And of course, it depends very much on the attitude of the person that’s being touched, but also this is like the vibration of the energy that somebody has been able to shape with a tremendous amount of practice of mantra. So although these things are very difficult to understand in the Tibetan tradition, I think that this is a way in which we can understand it. And in any case, a lot of lamas will keep this quite private. Some of course do it a lot, and others will only do it when it’s absolutely necessary. It’s the same thing, like sometimes the lamas will take their rosary and touch it to the top of somebody’s head, and also they’ve done a tremendous amount of mantras with the rosary.

The source of this comes from – we mentioned before – the two sutras, Gandavyuha Sutra and the Vajradvaja Paripriccha Sutra, The Sutra Requested by Vajradvaja; and then Nagarjuna’s Precious Garland, where he says, “May their negative force ripen on me and may all my positive force ripen on them.”

Shantideva goes on:

(VIII.131) For those who haven't exchanged their happiness for the sufferings of others, Buddhahood'll be impossible to attain and there'll be no happiness even in samsara.

Shantideva makes a very strong point that this is very necessary to practice in order to gain both our happiness in this world – in other words, as I was explaining, otherwise you get very depressed with everybody being so caught up in problems and suffering – and it’s what will bring us to enlightenment. And so, in the prayer, in the last chapter of Shantideva’s text, he says:

(X.56) Whatever sufferings wandering beings might have, may all of them ripen on me, and through the bodhisattva assembly, may wandering beings enjoy happiness.

So through not only my giving them happiness, but through all bodhisattvas working for the sake of everybody, may they enjoy happiness.

We have Togme Zangpo, in 37 Bodhisattva Practices, saying as well:

(11) A bodhisattva’s practice is to purely exchange our personal happiness for the sufferings of others, because (all) our sufferings, without an exception, come from desiring our personal happiness, while a fully enlightened Buddha is born from the attitude of wishing others well.

This again is saying that from exchanging self and others we will be able to achieve enlightenment.

And also, another reference to how we need to practice this in private, or secretly, or in a hidden fashion. Geshe Chekawa in the Seven Point Mind Training, in the fourth of the eighteen closely bonding practices says:

Transform my intentions, but remain normal.

In other words, on the outside just remain perfectly normal. Don’t go on a big trip when we’re doing this kind of practice.

Now, in terms of how we actually do this, Geshe Chekawa says in the Seven Point Mind Training:

Train in both giving and taking in alternation, mounting these two on the breath.

The way that we practice this is, we do the taking first. We imagine taking on the suffering of others as we breathe in, and we do that with an attitude of compassion, “May they be free from their problems, the causes of their problems” and so on. And then, as we breathe out, we imagine with love, “May they be happy and have the causes for happiness” and we breathe out what will be of benefit to them. And we do this in terms of breathing in through the right nostril, and all their sufferings and problems and so on will be visualized in certain forms, and these go down to our heart, and dissolve there – I’ll explain a little bit further in a moment. And then, as we breathe out, again, the visualization of the happiness and other things that we’re giving them leaves us with our out-breath, as we breathe out our left nostril. You don’t have to hold your nose while you do that, but just imagining like that. When we become proficient at it you can do with it each in- and out-breath, but in the beginning that’s a bit too complicated and difficult to do. So we would do a period of the breathing in – obviously you have to breath out, but – focusing on the taking aspect and dissolving it, and then the aspect of giving.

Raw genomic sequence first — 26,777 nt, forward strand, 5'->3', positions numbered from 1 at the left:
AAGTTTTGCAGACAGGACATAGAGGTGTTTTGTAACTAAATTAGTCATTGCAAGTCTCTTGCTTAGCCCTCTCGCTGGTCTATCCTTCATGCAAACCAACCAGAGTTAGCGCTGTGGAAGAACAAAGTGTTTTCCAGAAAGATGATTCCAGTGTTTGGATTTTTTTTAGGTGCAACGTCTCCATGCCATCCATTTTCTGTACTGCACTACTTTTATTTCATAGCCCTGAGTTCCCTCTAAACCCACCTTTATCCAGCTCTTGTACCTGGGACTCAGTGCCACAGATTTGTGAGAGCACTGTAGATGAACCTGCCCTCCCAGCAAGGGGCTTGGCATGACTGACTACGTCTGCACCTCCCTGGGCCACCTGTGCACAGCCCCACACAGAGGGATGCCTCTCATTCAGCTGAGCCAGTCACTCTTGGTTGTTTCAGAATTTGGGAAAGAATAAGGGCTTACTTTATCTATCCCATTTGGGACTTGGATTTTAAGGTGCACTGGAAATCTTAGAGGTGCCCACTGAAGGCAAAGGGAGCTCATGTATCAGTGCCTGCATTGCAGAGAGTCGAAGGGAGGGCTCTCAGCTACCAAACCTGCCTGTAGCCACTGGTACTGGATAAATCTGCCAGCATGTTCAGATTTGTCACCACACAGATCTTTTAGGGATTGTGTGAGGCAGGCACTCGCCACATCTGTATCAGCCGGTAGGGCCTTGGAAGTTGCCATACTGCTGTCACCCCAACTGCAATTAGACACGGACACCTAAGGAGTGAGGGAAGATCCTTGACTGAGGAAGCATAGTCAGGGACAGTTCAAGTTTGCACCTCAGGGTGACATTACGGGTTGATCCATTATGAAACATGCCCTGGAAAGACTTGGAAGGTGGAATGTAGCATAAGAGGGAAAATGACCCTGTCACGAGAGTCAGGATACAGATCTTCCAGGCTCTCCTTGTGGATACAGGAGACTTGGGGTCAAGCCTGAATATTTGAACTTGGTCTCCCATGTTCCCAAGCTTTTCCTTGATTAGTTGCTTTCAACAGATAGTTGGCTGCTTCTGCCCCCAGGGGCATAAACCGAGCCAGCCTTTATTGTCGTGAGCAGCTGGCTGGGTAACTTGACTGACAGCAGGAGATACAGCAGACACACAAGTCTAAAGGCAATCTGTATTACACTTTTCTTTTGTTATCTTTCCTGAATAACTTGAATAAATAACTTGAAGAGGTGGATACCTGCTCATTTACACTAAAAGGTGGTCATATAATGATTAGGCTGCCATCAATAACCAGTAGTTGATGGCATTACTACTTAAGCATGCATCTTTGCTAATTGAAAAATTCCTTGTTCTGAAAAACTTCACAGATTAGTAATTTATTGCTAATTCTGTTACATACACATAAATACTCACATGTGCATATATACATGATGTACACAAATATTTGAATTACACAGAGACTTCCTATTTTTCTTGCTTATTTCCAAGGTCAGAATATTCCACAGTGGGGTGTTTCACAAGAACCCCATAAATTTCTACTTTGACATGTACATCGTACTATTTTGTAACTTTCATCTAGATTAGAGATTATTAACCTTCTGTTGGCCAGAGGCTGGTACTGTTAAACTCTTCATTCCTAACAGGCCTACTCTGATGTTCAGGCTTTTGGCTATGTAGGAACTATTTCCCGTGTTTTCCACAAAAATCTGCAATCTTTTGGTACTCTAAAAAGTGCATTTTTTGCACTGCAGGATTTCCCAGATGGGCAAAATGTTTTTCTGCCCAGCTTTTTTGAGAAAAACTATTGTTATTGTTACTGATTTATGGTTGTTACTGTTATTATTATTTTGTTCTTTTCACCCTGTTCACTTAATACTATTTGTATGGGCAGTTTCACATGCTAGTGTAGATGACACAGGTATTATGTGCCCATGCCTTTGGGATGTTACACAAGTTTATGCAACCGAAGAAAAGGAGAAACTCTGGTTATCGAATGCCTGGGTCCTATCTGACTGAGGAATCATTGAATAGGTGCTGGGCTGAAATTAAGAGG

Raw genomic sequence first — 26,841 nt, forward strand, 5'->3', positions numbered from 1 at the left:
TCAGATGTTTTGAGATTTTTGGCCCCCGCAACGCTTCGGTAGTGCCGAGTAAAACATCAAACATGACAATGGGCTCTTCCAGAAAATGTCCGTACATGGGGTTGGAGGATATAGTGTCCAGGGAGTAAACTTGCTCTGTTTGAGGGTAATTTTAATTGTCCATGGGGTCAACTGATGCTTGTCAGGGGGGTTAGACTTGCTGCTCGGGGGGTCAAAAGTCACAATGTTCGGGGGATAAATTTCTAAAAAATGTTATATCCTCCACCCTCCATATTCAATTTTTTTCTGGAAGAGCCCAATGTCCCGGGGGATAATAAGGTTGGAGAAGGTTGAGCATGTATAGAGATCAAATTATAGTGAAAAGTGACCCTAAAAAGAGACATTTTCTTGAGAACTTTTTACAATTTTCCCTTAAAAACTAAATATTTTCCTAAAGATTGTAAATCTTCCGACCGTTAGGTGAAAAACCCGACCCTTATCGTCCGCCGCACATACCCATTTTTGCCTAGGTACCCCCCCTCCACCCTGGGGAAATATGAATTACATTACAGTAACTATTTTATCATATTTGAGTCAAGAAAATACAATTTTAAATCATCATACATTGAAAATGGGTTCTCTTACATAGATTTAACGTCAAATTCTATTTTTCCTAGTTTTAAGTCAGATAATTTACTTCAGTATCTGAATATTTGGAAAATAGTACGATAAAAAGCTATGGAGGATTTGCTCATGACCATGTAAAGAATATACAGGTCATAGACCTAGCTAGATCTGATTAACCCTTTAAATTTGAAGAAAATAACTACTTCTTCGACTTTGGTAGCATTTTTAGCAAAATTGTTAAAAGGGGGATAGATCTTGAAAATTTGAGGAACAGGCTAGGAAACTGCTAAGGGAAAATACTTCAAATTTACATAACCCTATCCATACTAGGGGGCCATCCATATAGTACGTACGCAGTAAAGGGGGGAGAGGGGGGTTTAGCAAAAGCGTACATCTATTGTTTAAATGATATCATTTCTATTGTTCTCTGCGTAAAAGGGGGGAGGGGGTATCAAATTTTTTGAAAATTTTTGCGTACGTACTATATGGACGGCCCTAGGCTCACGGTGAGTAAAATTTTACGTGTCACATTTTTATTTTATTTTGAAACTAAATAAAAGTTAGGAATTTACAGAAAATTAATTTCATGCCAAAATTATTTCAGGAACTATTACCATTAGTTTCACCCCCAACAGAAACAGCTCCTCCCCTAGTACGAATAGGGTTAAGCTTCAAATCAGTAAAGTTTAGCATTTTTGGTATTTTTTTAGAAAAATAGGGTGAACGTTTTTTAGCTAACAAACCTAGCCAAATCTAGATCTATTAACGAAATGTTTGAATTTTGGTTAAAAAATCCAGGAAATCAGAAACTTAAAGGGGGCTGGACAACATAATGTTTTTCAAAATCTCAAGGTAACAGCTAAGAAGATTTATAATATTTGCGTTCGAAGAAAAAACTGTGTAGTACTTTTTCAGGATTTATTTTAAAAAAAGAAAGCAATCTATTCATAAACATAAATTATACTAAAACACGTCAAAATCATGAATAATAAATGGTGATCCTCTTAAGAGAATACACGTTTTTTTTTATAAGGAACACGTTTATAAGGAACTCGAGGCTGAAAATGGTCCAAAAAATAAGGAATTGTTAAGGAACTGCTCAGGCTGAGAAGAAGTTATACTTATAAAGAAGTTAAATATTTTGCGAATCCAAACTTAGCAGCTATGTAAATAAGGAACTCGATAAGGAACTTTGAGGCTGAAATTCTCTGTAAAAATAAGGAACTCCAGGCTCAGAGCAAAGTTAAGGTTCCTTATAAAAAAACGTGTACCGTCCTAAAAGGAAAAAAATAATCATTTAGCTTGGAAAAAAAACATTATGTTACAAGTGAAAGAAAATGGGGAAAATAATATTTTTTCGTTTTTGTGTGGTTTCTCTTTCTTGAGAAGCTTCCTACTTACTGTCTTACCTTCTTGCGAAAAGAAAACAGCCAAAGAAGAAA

Now, first of all, in doing this practice, in almost all cases it’s not going to work, unless we have an unbelievably pure motivation, unbelievably perfect concentration, and bodhichitta and these type of things, and a really strong karmic connection with the other person, and really have overcome self-cherishing and ego-grasping, and all these sort of things. Unless we have all that, it’s not going to work. But what is very important, of course, are two things: One is the strong wish to be able to reach the point where it would work, but with the understanding that of course all we can do is provide circumstances. As Buddha said in one of his sutras, a Buddha can’t remove the suffering from others like pulling a thorn out of somebody’s foot; all a Buddha can do is show the way to enlightenment.

So here what we’re doing is providing circumstances for somebody else’s positive karma to ripen… or actually providing a circumstance for that negative karma that would ripen, or is continuing to ripen – I mean if they’re blind you can’t take their blindness away, but if they’re sick they would continue their sickness, so they would not get better – for that to become weaker. Because you can affect the ripening other people’s karma – like you do in bardo, for example, when somebody is in the bardo – and also provide a circumstance for their positive karmic potentials to be able to ripen, so that in a sense they have more happiness. It’s not that we are taking some piece of their karmic situation and throwing it into ourselves, like catching a ball or something like that, and that we’re actually giving something from our own side, like that. But as I said, in most cases it’s not going to work. So we want to develop a strong wish, “May I be able to benefit others like this.”